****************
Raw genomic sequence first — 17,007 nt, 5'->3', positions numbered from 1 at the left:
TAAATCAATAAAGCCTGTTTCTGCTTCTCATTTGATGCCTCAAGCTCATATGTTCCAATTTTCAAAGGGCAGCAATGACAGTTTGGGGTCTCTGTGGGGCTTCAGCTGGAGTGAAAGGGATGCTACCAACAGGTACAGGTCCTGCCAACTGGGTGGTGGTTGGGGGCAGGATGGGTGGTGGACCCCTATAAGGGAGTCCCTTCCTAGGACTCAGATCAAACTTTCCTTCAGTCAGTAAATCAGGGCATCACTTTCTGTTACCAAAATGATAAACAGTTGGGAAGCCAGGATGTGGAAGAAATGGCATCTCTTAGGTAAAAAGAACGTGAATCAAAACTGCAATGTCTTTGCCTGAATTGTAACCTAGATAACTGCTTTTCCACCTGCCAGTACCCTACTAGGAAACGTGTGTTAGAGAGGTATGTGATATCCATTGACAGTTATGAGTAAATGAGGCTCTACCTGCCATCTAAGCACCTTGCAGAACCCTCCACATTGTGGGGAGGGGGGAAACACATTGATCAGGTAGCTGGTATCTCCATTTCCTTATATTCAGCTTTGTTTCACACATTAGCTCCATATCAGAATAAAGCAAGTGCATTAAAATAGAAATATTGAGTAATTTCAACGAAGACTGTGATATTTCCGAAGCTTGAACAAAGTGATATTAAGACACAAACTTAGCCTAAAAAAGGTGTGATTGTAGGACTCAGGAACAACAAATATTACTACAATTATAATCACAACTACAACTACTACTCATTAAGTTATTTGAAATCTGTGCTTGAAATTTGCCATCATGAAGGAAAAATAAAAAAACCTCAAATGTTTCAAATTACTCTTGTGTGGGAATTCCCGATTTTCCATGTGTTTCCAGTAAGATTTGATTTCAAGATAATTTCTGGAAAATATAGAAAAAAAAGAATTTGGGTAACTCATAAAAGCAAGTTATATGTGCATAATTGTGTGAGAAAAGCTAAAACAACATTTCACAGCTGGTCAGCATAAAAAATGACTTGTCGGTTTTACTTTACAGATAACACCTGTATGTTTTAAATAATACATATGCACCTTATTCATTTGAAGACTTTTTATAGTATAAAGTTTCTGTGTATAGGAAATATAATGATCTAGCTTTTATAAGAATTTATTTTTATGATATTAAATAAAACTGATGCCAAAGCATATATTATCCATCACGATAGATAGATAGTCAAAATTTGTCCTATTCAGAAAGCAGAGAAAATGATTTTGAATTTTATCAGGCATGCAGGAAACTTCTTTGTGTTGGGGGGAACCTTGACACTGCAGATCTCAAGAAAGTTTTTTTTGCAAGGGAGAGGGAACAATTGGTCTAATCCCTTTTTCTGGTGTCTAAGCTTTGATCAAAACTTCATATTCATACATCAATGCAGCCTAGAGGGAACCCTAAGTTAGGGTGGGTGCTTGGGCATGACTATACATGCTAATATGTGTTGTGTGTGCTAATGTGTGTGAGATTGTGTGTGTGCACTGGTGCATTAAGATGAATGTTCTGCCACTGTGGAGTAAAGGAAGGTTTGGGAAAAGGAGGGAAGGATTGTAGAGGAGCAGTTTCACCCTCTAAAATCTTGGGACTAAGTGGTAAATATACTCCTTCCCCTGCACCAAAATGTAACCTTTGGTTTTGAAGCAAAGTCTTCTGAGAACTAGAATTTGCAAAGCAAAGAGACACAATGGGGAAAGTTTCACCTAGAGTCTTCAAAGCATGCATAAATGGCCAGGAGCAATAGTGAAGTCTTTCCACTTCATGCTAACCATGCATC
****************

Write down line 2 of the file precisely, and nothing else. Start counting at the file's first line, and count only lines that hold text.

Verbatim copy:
TAAATCAATAAAGCCTGTTTCTGCTTCTCATTTGATGCCTCAAGCTCATATGTTCCAATTTTCAAAGGGCAGCAATGACAGTTTGGGGTCTCTGTGGGGCTTCAGCTGGAGTGAAAGGGATGCTACCAACAGGTACAGGTCCTGCCAACTGGGTGGTGGTTGGGGGCAGGATGGGTGGTGGACCCCTATAAGGGAGTCCCTTCCTAGGACTCAGATCAAACTTTCCTTCAGTCAGTAAATCAGGGCATCACTTTCTGTTACCAAAATGATAAACAGTTGGGAAGCCAGGATGTGGAAGAAATGGCATCTCTTAGGTAAAAAGAACGTGAATCAAAACTGCAATGTCTTTGCCTGAATTGTAACCTAGATAACTGCTTTTCCACCTGCCAGTACCCTACTAGGAAACGTGTGTTAGAGAGGTATGTGATATCCATTGACAGTTATGAGTAAATGAGGCTCTACCTGCCATCTAAGCACCTTGCAGAACCCTCCACATTGTGGGGAGGGGGGAAACACATTGATCAGGTAGCTGGTATCTCCATTTCCTTATATTCAGCTTTGTTTCACACATTAGCTCCATATCAGAATAAAGCAAGTGCATTAAAATAGAAATATTGAGTAATTTCAACGAAGACTGTGATATTTCCGAAGCTTGAACAAAGTGATATTAAGACACAAACTTAGCCTAAAAAAGGTGTGATTGTAGGACTCAGGAACAACAAATATTACTACAATTATAATCACAACTACAACTACTACTCATTAAGTTATTTGAAATCTGTGCTTGAAATTTGCCATCATGAAGGAAAAATAAAAAAACCTCAAATGTTTCAAATTACTCTTGTGTGGGAATTCCCGATTTTCCATGTGTTTCCAGTAAGATTTGATTTCAAGATAATTTCTGGAAAATATAGAAAAAAAAGAATTTGGGTAACTCATAAAAGCAAGTTATATGTGCATAATTGTGTGAGAAAAGCTAAAACAACATTTCACAGCTGGTCAGCATAAAAAATGACTTGTCGGTTTTACTTTACAGATAACACCTGTATGTTTTAAATAATACATATGCACCTTATTCATTTGAAGACTTTTTATAGTATAAAGTTTCTGTGTATAGGAAATATAATGATCTAGCTTTTATAAGAATTTATTTTTATGATATTAAATAAAACTGATGCCAAAGCATATATTATCCATCACGATAGATAGATAGTCAAAATTTGTCCTATTCAGAAAGCAGAGAAAATGATTTTGAATTTTATCAGGCATGCAGGAAACTTCTTTGTGTTGGGGGGAACCTTGACACTGCAGATCTCAAGAAAGTTTTTTTTGCAAGGGAGAGGGAACAATTGGTCTAATCCCTTTTTCTGGTGTCTAAGCTTTGATCAAAACTTCATATTCATACATCAATGCAGCCTAGAGGGAACCCTAAGTTAGGGTGGGTGCTTGGGCATGACTATACATGCTAATATGTGTTGTGTGTGCTAATGTGTGTGAGATTGTGTGTGTGCACTGGTGCATTAAGATGAATGTTCTGCCACTGTGGAGTAAAGGAAGGTTTGGGAAAAGGAGGGAAGGATTGTAGAGGAGCAGTTTCACCCTCTAAAATCTTGGGACTAAGTGGTAAATATACTCCTTCCCCTGCACCAAAATGTAACCTTTGGTTTTGAAGCAAAGTCTTCTGAGAACTAGAATTTGCAAAGCAAAGAGACACAATGGGGAAAGTTTCACCTAGAGTCTTCAAAGCATGCATAAATGGCCAGGAGCAATAGTGAAGTCTTTCCACTTCATGCTAACCATGCATC